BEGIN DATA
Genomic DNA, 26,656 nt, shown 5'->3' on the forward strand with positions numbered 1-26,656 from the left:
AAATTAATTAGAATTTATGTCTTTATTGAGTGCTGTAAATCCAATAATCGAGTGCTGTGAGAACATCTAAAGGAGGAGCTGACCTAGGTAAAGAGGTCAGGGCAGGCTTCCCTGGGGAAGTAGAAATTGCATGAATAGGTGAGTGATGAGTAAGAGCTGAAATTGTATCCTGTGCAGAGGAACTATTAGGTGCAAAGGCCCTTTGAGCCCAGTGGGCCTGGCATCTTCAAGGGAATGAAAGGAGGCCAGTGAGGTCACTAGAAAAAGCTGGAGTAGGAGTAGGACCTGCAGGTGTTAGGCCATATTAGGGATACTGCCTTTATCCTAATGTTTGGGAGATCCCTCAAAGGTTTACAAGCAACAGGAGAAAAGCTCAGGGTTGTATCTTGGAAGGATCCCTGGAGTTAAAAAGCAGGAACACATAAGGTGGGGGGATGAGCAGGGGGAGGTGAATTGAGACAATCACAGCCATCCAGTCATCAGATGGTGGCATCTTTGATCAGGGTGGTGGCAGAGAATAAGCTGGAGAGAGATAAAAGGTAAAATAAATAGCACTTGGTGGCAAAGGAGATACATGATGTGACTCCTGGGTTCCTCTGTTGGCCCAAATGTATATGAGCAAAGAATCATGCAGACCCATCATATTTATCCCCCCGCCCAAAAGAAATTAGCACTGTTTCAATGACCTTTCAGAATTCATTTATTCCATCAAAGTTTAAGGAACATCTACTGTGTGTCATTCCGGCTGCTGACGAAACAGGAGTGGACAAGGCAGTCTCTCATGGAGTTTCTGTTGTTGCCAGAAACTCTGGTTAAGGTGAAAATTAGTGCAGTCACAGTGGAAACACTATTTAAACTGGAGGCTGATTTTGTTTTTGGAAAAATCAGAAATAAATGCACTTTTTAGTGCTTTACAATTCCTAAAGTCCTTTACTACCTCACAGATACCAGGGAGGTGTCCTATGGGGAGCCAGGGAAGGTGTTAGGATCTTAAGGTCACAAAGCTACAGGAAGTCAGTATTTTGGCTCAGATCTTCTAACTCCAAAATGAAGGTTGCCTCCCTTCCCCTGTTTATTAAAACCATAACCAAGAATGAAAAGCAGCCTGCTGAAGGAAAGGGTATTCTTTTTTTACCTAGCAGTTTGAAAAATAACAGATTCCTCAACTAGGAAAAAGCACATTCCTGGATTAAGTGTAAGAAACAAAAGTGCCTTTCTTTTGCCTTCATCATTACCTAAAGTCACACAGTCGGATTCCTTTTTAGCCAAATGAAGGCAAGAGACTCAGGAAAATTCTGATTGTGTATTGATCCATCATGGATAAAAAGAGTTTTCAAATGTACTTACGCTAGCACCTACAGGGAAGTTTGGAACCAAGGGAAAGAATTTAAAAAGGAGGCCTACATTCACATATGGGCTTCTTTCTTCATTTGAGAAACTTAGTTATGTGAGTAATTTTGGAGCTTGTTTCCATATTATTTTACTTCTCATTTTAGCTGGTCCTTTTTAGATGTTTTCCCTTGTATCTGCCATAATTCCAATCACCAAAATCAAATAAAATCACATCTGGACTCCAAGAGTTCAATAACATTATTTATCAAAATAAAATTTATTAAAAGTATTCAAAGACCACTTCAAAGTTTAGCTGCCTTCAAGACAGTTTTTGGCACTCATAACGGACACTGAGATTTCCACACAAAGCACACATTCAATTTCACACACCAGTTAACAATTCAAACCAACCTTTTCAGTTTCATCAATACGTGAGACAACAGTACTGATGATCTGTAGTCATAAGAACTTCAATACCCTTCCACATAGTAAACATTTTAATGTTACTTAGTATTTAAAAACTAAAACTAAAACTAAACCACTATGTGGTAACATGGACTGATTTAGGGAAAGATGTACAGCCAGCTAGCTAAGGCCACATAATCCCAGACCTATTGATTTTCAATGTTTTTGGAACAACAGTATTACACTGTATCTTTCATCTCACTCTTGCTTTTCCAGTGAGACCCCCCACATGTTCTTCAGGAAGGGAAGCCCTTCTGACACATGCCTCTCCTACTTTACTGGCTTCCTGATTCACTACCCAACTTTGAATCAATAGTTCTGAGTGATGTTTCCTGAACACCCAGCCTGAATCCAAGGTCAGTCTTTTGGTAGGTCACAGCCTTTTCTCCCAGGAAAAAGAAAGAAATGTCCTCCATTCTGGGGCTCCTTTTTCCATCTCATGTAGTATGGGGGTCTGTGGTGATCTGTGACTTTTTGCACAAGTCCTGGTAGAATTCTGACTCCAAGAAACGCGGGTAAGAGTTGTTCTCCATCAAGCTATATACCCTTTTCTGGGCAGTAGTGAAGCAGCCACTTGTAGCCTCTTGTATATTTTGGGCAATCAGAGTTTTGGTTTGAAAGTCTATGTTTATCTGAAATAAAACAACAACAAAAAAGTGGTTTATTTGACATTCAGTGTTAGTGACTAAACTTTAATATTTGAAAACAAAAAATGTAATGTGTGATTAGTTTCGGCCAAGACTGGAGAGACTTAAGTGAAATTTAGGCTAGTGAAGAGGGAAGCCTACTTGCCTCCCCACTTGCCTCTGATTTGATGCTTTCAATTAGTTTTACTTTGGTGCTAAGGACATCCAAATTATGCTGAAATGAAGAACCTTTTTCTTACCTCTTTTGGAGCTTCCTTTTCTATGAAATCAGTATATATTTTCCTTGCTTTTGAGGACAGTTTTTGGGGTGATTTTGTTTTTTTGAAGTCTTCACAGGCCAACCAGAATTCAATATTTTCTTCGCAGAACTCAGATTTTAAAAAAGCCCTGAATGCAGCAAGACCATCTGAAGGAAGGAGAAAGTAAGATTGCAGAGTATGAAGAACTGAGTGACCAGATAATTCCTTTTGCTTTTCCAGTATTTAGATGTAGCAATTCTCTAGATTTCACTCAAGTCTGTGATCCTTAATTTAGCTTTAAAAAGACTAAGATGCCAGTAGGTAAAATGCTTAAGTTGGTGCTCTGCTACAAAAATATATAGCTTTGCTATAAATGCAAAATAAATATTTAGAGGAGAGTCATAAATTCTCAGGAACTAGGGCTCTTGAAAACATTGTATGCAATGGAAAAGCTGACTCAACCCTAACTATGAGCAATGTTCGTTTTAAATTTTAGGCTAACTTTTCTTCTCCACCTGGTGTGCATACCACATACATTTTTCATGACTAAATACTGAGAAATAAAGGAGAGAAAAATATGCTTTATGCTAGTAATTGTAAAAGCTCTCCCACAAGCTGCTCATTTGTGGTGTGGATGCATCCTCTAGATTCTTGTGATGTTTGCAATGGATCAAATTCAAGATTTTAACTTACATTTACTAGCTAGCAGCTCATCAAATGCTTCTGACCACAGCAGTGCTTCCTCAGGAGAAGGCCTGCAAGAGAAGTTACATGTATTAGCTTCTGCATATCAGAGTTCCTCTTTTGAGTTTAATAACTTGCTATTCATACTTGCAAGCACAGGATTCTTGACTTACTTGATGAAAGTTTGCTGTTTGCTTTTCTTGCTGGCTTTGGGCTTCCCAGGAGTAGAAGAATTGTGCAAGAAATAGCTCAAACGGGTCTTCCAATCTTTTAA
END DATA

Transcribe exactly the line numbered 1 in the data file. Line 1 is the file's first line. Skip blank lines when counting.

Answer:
Genomic DNA, 26,656 nt, shown 5'->3' on the forward strand with positions numbered 1-26,656 from the left: